In October 2010, city officials were poised to strengthen Houston’s historic preservation law by adding a provision that, for the first time, would empower the city to forbid the demolition of certain homes in designated historic districts. Preservationists, who referred to the concept as “no means no,” were elated. But during last-minute wrangling over details, a Heights resident named Calvin Simper urged the City Council to reject the whole idea.
When officials at Harris County got word that the Treasury Department was appropriating a historic amount of funding for states and local governments to help struggling renters during the pandemic, Leah Barton picked up the phone and called her counterpart at the city of Houston.
This week, the Board of Directors of the Metropolitan Transit Authority of Harris County is expected to vote on an update to the agency’s development policies—a key step as the agency fundamentally rethinks how it can influence the urban fabric of Houston so that more people can live in proximity to public transit.
The share of renter households in the U.S. has doubled in the past 50 years—a trend that is reshaping how housing is built and distributed across cities and communities. In recent years, Houston has seen considerable growth in renters in a few concentrated areas.
The government just released millions of records on residential appraisals. A pair of researchers who focus on racial inequity in housing analyzed the data. Here’s what they found.
It’s really quite a lovely park, with features that check all the standard boxes: a playground, a gazebo with a big table, a soccer field, restrooms and water fountains, a paved trail that winds through the property, and lots of plain old green space. On a recent weekday afternoon, though, a visit to Tony Marron Park on Houston’s East End revealed a few glitches.
The 2022 State of Housing in Harris County and Houston analyzed foreclosures countywide from 2005 to 2020. But what happens to a neighborhood after a foreclosure crisis?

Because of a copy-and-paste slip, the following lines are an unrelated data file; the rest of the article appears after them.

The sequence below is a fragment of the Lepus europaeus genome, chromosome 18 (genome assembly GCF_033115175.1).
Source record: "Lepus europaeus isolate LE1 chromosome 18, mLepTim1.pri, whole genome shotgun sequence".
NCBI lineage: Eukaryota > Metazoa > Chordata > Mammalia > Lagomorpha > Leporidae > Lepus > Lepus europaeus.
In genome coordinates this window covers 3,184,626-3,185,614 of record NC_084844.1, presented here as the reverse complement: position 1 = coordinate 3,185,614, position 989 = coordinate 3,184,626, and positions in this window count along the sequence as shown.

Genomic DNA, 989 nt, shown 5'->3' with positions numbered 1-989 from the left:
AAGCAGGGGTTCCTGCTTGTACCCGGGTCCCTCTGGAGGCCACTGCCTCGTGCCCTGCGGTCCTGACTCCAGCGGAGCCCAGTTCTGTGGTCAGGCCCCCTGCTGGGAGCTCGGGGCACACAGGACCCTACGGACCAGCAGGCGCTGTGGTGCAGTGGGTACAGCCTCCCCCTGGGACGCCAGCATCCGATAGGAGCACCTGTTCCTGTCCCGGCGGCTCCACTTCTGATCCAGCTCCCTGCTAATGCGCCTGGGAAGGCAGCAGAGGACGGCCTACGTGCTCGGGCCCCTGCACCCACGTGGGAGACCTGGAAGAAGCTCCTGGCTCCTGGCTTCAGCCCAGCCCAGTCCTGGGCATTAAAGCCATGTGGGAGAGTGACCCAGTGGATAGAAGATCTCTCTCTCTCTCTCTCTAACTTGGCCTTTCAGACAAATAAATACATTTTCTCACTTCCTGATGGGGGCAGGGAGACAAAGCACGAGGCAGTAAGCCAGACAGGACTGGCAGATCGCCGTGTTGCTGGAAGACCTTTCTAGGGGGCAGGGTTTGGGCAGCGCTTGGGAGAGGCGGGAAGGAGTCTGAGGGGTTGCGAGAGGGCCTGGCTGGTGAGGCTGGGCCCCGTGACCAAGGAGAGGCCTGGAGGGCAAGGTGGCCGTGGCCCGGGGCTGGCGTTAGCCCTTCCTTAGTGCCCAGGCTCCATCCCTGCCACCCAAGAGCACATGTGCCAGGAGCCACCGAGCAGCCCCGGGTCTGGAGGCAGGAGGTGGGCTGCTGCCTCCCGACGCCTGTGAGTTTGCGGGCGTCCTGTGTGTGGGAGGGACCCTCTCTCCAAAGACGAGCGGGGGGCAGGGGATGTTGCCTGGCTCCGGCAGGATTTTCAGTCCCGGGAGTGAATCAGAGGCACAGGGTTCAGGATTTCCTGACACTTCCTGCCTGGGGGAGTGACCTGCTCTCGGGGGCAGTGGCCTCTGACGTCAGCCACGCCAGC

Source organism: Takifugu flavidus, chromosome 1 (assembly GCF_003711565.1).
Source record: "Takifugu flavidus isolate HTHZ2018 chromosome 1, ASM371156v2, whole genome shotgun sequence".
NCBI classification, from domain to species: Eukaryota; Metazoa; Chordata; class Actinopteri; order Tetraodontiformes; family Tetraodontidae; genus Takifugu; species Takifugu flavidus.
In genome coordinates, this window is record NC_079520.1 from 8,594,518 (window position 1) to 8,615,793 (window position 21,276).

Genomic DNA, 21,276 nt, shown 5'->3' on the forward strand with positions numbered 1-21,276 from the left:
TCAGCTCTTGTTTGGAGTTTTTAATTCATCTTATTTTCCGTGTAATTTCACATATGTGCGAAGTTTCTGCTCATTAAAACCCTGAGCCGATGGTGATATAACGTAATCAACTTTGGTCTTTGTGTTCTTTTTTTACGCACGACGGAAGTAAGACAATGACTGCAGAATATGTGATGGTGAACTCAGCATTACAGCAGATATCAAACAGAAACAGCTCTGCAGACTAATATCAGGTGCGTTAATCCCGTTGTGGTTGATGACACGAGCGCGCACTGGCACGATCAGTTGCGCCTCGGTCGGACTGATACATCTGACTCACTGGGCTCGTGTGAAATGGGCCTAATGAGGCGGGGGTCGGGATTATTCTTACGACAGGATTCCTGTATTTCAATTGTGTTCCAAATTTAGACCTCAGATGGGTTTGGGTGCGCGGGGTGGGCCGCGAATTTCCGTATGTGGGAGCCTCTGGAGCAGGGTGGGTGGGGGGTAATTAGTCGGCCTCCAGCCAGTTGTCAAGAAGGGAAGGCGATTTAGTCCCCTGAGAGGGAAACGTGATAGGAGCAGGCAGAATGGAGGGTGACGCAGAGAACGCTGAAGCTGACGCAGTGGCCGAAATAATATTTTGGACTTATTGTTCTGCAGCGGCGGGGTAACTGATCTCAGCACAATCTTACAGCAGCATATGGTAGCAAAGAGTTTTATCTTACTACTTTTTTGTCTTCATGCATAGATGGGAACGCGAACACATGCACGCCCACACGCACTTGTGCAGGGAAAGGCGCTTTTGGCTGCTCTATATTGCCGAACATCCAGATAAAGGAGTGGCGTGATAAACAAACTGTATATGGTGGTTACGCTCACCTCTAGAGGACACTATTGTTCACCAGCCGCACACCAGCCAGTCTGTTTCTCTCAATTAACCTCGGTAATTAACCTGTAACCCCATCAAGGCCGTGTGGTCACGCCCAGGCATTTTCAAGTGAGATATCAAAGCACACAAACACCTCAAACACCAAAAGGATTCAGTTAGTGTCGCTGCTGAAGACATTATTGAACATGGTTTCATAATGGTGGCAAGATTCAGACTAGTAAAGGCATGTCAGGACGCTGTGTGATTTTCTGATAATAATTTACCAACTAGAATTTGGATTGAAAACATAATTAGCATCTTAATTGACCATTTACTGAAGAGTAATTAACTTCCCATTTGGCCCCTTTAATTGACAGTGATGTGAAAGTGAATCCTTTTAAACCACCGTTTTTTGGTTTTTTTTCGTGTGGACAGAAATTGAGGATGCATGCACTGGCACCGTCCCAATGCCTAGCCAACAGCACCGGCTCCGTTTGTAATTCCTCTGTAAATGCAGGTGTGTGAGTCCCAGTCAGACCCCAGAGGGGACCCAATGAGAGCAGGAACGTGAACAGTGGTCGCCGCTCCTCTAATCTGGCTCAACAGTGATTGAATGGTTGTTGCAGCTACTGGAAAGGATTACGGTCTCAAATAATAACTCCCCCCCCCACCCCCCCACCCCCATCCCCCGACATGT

The Kinder Institute for Urban Research shares findings from the third State of Housing in Harris County and Houston report.
The third annual State of Housing report looks at the pandemic's impact on the local housing market. The report also sets new housing baselines on mortgage loan data, homelessness and other housing indicators.
The past two years have been a heady time for real estate, and as we emerge from the pandemic’s fog of uncertainty, the 2022 State of Housing report details an increasingly stressed situation in Harris County and Houston. Median prices now exceed $300,000 and are approaching $350,000, slipping out of reach for residents earning the median household income. Meanwhile, much of the already limited affordable rental housing stock is becoming increasingly vulnerable.
This webinar by LINK Houston and the Kinder Institute for Urban Research explores the nexus between transit and housing.
This workshop shares findings from the Kinder Institute's 2020 State of Housing report. Panelists also discuss the current housing situation in Houston during COVID-19
This webinar explores findings from a report from the Kinder Institute on the urban Sun Belt – covering such topics as demographic change, the economy, housing, and sprawl. A panel discussion follows the presentation
The LBJ Urban Lab at The University of Texas at Austin, the Kinder Institute for Urban Research at Rice University and the George W. Bush Institute-SMU Economic Growth Initiative convened the state's top urban policy researchers for a summit addressing the most important issues in Texas cities: economic development, land use, housing, infrastructure and transportation.
Elizabeth Korver-Glenn discusses her book, "Race Brokers: Housing Markets and Segregation in 21st Century Urban America."